Telling the kids, "We are getting divorced."

Uncontested Divorce Mediation

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Young child peeking out of pool while swimming in vintage filtered image
Over the course of several posts, we will provide some tips for talking with your children about your divorce, as this is one of the questions most asked of our attorney mediators.

The first tip universally recommended by experts is to work with your co-parent in order to establish an agreed upon approach and united front regarding the story behind the divorce to tell to your children. In other words, it is important for children to hear a mutual and consistent story regarding how their parents split up, rather than two conflicting, blame ridden accounts of the breakup.

In most divorces, arriving at an agreed upon account of the divorce can seem difficult, if not impossible given the emotional backdrop of the divorce, but it is important to take this step for the benefit of your children. Ultimately you and your co-parent will have many mutual experiences around your children – athletic events, recitals, graduations, weddings, grand children – and you want your children to be comfortable in celebrating life’s milestones with both of you. Competing stories about one’s parents can force children to choose an allegiance with one camp over the other and the exclusion of a parent from the life of a child can lead to difficulties in the development of that child.

Every divorce story has at least two (if not more) sides – life is complex and never black and white. That is reality in the adult world and as adults, we understand that reality resides in areas of gray. But kids see things differently, most children see life has having only one truth. Without the ability to mesh the complexities of life, many children will feel compelled to choose one story and find fault with the other parent for causing the divorce. This places children in the vulnerable position of choosing one parent’s version of events over the other parent’s version. This choice of one parent to the exclusion of the other is not ordinarily helpful to assisting in their long term development and establishing an important bond with both parents.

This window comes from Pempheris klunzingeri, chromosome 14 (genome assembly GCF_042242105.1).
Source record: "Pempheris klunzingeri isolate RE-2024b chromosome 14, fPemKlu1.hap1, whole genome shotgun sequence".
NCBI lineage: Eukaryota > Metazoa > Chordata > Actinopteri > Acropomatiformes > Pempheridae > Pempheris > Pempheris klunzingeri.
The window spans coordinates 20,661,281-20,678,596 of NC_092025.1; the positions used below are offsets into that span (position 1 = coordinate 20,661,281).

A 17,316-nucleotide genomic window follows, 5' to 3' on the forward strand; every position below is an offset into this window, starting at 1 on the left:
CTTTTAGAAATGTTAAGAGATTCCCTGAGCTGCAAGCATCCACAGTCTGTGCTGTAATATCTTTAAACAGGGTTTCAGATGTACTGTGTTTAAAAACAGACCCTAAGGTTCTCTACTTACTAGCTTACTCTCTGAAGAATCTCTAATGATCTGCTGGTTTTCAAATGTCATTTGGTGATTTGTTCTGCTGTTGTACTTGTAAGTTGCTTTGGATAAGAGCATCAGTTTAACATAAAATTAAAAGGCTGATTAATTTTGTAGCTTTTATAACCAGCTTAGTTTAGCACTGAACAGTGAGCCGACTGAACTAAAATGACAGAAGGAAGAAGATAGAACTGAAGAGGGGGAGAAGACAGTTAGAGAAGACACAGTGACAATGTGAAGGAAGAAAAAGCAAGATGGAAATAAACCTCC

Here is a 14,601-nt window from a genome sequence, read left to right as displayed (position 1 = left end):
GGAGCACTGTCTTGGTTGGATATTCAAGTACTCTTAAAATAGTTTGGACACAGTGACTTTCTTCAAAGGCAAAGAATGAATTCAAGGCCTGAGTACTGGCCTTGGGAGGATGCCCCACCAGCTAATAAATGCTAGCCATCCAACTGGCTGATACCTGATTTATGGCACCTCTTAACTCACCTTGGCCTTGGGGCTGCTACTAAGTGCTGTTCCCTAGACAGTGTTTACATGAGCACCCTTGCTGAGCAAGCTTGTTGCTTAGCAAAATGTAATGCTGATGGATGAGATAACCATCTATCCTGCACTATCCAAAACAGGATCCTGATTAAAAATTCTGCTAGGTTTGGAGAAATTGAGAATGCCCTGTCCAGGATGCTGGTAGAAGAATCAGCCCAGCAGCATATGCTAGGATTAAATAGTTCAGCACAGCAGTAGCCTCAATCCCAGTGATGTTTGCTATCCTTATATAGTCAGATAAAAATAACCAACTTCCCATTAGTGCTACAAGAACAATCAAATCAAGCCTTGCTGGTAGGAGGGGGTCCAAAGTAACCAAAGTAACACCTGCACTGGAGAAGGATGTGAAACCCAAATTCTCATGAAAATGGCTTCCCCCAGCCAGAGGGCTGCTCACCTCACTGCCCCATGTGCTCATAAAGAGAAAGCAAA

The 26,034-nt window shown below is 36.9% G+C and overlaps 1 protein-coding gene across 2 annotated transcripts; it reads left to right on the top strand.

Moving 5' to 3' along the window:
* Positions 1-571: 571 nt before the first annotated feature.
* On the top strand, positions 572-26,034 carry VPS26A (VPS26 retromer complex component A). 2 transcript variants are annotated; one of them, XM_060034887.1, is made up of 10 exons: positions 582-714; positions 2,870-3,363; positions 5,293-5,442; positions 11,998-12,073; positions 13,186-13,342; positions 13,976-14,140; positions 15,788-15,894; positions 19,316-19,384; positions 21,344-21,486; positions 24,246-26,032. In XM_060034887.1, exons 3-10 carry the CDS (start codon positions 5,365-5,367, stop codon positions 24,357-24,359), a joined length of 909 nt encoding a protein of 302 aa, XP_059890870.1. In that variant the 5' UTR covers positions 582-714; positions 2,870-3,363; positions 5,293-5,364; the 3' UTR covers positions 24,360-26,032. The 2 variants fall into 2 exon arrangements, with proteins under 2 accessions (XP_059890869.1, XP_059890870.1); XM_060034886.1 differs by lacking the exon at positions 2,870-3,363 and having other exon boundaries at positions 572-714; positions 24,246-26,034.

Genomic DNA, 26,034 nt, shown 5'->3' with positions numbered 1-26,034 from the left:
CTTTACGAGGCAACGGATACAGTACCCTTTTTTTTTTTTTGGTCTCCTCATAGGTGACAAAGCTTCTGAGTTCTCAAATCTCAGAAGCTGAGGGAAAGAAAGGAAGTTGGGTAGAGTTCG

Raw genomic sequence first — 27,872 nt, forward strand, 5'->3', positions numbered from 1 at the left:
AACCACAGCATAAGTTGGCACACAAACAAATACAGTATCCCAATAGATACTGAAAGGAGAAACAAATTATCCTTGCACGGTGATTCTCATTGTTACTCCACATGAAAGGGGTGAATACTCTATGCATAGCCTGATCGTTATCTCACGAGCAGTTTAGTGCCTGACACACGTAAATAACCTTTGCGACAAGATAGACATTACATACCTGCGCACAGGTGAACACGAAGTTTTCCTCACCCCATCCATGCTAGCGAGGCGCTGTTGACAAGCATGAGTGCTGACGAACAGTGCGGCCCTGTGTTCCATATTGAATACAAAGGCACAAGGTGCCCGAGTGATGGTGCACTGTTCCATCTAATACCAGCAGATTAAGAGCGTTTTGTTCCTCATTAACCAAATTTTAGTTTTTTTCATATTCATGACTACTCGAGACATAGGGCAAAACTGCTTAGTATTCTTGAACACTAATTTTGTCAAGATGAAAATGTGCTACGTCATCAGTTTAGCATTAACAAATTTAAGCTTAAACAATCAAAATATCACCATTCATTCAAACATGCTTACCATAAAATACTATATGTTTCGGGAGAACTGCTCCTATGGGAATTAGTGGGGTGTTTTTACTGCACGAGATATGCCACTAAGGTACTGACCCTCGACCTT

In working to develop this mutual story, parents should:
– focus on a mutuality of the decision regarding the divorce
– make a basic statement regarding the reasons for the divorce (spare the details)
– position not as a break up of the family but a re-organization across two households
– children should feel comfortable to continue their relationship with both parents

In addition, it helps to utilize a non blaming approach for the story:
“We do not make each other happy like married couples should.”
“We have grown apart.”
“We will feel happier apart, the fighting will stop and we’ll be better parents."
“We both still love you and will continue to be involved in your lives.”

Ultimately they are your children and you will need to choose the approach that will work best for your situation. However, talking together with the children, as well as developing a joint and consistent approach to the divorce story will avoid trapping your children in a loyalty conflict and allow them to continue an appropriate bonding with both parents as they grow older. That continued involvement of both parents in the lives of their children is critical to their future success following the divorce.